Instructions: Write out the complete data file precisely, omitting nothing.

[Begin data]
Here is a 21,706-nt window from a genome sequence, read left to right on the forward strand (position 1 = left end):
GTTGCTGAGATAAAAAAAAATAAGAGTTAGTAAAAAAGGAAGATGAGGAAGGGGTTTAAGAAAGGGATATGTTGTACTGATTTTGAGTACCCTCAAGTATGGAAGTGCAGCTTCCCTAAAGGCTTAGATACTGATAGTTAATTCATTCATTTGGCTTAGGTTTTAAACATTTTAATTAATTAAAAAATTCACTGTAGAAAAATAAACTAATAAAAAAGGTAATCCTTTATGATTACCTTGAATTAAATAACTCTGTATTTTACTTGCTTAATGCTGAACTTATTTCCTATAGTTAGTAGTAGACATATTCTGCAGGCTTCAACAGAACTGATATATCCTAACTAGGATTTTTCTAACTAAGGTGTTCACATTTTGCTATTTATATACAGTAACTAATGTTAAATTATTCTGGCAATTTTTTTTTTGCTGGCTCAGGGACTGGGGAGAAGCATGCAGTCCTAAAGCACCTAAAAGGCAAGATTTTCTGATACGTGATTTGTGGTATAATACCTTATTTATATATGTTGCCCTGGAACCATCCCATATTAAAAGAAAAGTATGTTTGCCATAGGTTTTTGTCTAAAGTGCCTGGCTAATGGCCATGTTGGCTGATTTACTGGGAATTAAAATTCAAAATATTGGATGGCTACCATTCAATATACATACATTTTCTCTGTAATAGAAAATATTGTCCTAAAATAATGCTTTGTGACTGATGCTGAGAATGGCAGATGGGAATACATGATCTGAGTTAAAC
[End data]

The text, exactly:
Here is a 21,706-nt window from a genome sequence, read left to right on the forward strand (position 1 = left end):
GTTGCTGAGATAAAAAAAAATAAGAGTTAGTAAAAAAGGAAGATGAGGAAGGGGTTTAAGAAAGGGATATGTTGTACTGATTTTGAGTACCCTCAAGTATGGAAGTGCAGCTTCCCTAAAGGCTTAGATACTGATAGTTAATTCATTCATTTGGCTTAGGTTTTAAACATTTTAATTAATTAAAAAATTCACTGTAGAAAAATAAACTAATAAAAAAGGTAATCCTTTATGATTACCTTGAATTAAATAACTCTGTATTTTACTTGCTTAATGCTGAACTTATTTCCTATAGTTAGTAGTAGACATATTCTGCAGGCTTCAACAGAACTGATATATCCTAACTAGGATTTTTCTAACTAAGGTGTTCACATTTTGCTATTTATATACAGTAACTAATGTTAAATTATTCTGGCAATTTTTTTTTTGCTGGCTCAGGGACTGGGGAGAAGCATGCAGTCCTAAAGCACCTAAAAGGCAAGATTTTCTGATACGTGATTTGTGGTATAATACCTTATTTATATATGTTGCCCTGGAACCATCCCATATTAAAAGAAAAGTATGTTTGCCATAGGTTTTTGTCTAAAGTGCCTGGCTAATGGCCATGTTGGCTGATTTACTGGGAATTAAAATTCAAAATATTGGATGGCTACCATTCAATATACATACATTTTCTCTGTAATAGAAAATATTGTCCTAAAATAATGCTTTGTGACTGATGCTGAGAATGGCAGATGGGAATACATGATCTGAGTTAAAC